Week In Review

October 08, 2006


Two inmates could face death penalty

Anne Arundel County prosecutors will seek the death penalty for two prisoners charged with the July stabbing death of a correctional officer inside the Maryland House of Correction, the county state's attorney announced Friday.

The decision was made after consulting with prosecutors, Maryland State Police investigators and the family of David McGuinn, the 42-year-old correctional officer who was slain the night of July 25.

"The family is very supportive of the death penalty in this case," said State's Attorney Frank R. Weathersbee.

Charged in the slaying are Lee E. Stephens, 27, and Lamarr C. Harris, 35, who both have been charged with first-degree murder and conspiracy to commit murder. They currently are serving life sentences and both have pleaded not guilty.

Maryland section, yesterday


Group plans for Muslim high school

Right now, it's just 20 acres of exceptionally green, overgrown vegetation and a few mounds of red dirt. But in the middle of the wide, lush field, near the junction of two highways in Millersville, is a large sign that's difficult to miss. It reads: Future Home of Makkah Learning Center. It might take several years, and several million dollars, say members of the Annapolis Islamic Society, but here will stand the Baltimore region's first Islamic high school. Next to it will be a media center with radio and TV stations, sports fields and a library. And, maybe one day, a small college.

The Makkah Learning Center - named for Islam's holiest city - has been a dream of the society's members for more than a decade. But the vision gained urgency after the events of Sept. 11, 2001.

"This is our way in the Muslim community to fight back against terrorism - by education," said Mohammad Arafa, president of the society.

Hoping to open the prayer center later this month, during the holy month of Ramadan, organizers say they want to create a place of solace and learning for local Muslims while building a bridge to the community at large. The planned high school will accept non-Muslims and the library and sports fields will be open for public use. Interfaith activities are planned for the center as well. Maryland section, Friday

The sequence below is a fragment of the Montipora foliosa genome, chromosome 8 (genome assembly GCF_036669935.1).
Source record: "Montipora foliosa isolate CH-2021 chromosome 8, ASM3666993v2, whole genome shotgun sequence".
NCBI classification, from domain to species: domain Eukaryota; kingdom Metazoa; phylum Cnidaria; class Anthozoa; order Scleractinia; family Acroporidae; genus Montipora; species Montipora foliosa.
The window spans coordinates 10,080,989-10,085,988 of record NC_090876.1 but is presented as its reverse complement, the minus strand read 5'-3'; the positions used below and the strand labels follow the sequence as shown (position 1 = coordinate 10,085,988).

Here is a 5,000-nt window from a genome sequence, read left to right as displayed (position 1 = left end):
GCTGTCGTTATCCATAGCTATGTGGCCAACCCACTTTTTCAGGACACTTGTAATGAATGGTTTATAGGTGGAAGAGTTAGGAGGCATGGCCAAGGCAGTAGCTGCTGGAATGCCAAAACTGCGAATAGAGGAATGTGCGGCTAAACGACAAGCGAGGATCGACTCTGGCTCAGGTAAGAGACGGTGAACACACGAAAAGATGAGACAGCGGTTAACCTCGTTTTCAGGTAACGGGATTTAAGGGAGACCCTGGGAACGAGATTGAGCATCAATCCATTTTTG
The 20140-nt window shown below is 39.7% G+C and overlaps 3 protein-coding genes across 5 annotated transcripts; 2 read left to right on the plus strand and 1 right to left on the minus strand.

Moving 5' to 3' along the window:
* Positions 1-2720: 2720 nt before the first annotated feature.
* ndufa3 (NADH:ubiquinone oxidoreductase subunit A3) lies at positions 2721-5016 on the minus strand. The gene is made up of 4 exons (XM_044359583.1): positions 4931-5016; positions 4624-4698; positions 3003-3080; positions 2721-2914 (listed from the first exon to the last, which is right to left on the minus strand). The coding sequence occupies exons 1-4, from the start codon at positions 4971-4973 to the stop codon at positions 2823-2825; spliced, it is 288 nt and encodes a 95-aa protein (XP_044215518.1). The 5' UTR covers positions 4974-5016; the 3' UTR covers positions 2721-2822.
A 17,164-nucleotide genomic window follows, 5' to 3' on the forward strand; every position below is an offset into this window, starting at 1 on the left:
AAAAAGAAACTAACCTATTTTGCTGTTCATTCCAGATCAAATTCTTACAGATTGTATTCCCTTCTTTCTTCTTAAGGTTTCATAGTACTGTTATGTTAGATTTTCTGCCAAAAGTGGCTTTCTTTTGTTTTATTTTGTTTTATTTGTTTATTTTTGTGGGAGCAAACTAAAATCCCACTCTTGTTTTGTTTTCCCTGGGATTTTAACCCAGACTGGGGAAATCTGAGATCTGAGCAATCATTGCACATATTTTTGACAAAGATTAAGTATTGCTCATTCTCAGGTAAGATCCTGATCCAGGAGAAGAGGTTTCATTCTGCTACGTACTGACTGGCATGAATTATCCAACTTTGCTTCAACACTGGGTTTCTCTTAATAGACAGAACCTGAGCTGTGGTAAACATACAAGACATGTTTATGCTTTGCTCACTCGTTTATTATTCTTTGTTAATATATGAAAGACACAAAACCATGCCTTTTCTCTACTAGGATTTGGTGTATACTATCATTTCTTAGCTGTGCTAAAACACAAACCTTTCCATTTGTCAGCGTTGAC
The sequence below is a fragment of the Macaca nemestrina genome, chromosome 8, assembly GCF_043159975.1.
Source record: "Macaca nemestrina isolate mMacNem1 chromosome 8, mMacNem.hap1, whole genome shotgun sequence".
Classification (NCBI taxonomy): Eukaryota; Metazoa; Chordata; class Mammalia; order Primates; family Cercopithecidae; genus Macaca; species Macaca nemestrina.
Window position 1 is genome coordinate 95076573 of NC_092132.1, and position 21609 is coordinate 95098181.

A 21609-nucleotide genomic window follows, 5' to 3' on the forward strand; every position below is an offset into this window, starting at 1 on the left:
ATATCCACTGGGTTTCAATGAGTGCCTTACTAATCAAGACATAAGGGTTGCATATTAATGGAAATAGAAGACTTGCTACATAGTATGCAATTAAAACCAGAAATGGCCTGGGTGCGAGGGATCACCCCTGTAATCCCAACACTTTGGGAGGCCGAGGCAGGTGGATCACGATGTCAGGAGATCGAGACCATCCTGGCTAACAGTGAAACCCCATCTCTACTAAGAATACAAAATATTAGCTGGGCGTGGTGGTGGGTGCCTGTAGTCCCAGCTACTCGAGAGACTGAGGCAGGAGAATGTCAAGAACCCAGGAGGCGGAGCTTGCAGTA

Fort Meade

County to sell methane to post

Anne Arundel County will sell methane gas produced at its landfill to Fort Meade as a new energy source to serve a massive expansion at the Army post, officials announced.

County Executive Janet S. Owens and Col. Kenneth O. McCreedy, commander of the West County installation, signed a memorandum of understanding at the Millersville Landfill on Tuesday that opens formal discussions over the next 12 months on how much methane the facility can produce, how much the county would charge for it, and how it would get transported to the sprawling post. McCreedy estimated that the county's price for methane would be cheaper than a utility company's.

A contract would not go into effect until construction of a pipeline between Fort Meade and the landfill - which are about 5 miles apart - was completed.

This dedicated energy source could provide power for one or more of Fort Meade's new tenants, such as the 4,000- employee Defense Information Systems Agency, arriving as part of the base closure and realignment process, also known as BRAC. One possible use is to supplement natural gas for steam generation.

Anne Arundel section, Wednesday

West River

Council votes, 6-0, to preserve farm

Convinced that the 84-year-old landowner knew what she was signing, the County Council has approved a lease agreement that protects a 400-acre dormant farm in West River from private development.

With the council's 6-0 vote Monday night, the Anne Arundel Soil Conservation District, a quasi-state agency that advocates for and assists farmers, will effectively take over the prized South County tract for the purpose of expanding cattle operations and creating a demonstration farm.

Just one of a flurry of bills and resolutions taken up during the council's penultimate meeting of its four-year term, the approval of the West River lease preserves the good will established with the family of Mary Kinder, who agreed to sell the farm to the county for $2.8 million.

Anne Arundel section, Wednesday

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